About Four Oaks

The inglenook fireplace

Four Oaks is believed to date from around 1485 and served as a farmhouse for Four Oaks Farm, originally part of a large monastic estate.

It was built as a hall house comprising the current lounge/dining room area together with the 2 floors above. The large Tudor inglenook fireplace was inserted in place of the screened passage (which doubled as a threshing floor) and the small buttery and pantry which were the normal features of this type of house and which, we believe, were removed. The upper rooms were fully floored in as bedrooms at some unspecified period. The attic contains a superb "threepenny-bit" crown post supporting the main roof truss.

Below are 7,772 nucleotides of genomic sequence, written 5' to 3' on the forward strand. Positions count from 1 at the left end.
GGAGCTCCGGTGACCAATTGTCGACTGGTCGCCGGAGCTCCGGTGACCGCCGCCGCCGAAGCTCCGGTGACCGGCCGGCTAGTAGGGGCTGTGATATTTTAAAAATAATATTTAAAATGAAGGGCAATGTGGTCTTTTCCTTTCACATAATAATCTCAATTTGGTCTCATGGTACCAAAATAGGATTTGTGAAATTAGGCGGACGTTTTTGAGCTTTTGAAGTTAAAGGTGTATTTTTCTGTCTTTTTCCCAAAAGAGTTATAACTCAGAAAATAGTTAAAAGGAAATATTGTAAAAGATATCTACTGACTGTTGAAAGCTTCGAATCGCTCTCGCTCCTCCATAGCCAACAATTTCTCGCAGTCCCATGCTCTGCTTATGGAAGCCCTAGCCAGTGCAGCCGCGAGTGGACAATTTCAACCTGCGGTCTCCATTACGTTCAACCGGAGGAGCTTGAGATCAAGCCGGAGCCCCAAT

Prior to the house being sold separately from the farm in the 1960s, a single storey bathroom extension was added at the west end. This was demolished and replaced with a full two storey extension by the current owners in 1986.

At this time, the inglenook was repaired. Found in the brickwork was the bowl of a churchwarden's pipe decorated with Masonic symbols. This has been dated to around 1700, the time that the rear extension was built. Other finds include a Victorian brass bicycle pump, a money tin and a sovereign bag (both empty!) and various old bottles.

Four Oaks in the snow